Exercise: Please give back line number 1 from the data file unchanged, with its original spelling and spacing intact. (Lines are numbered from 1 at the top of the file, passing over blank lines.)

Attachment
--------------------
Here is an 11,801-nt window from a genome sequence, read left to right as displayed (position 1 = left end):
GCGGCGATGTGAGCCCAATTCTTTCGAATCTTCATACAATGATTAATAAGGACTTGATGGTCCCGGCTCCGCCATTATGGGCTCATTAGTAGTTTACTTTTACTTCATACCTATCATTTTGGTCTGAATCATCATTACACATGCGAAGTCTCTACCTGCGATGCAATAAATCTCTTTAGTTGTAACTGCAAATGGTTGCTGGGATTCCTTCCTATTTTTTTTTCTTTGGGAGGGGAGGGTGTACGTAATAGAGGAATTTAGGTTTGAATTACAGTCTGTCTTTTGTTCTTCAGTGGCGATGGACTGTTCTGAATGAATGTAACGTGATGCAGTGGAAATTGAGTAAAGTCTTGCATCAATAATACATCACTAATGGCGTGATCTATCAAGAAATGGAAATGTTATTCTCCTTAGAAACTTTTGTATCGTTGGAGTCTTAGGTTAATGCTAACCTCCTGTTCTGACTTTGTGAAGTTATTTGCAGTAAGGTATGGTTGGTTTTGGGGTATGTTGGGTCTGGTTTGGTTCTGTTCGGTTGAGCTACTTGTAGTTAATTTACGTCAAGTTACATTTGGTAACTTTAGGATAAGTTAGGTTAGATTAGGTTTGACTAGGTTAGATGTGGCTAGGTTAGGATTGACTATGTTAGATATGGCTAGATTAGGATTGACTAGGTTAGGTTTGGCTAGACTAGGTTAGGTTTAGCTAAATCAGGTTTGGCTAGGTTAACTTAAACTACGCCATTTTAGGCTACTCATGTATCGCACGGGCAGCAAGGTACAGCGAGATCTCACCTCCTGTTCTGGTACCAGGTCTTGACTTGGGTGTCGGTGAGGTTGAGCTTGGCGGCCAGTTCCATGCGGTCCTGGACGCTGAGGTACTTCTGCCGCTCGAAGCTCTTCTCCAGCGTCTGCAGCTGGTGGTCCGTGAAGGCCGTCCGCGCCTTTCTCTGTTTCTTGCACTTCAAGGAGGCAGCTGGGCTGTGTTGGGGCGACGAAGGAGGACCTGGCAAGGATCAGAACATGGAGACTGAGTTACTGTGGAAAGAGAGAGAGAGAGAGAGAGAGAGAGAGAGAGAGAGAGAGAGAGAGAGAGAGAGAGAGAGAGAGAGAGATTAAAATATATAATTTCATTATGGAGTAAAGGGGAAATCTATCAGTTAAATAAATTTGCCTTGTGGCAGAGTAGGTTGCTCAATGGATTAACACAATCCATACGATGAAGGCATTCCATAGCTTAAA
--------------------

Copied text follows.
Here is an 11,801-nt window from a genome sequence, read left to right as displayed (position 1 = left end):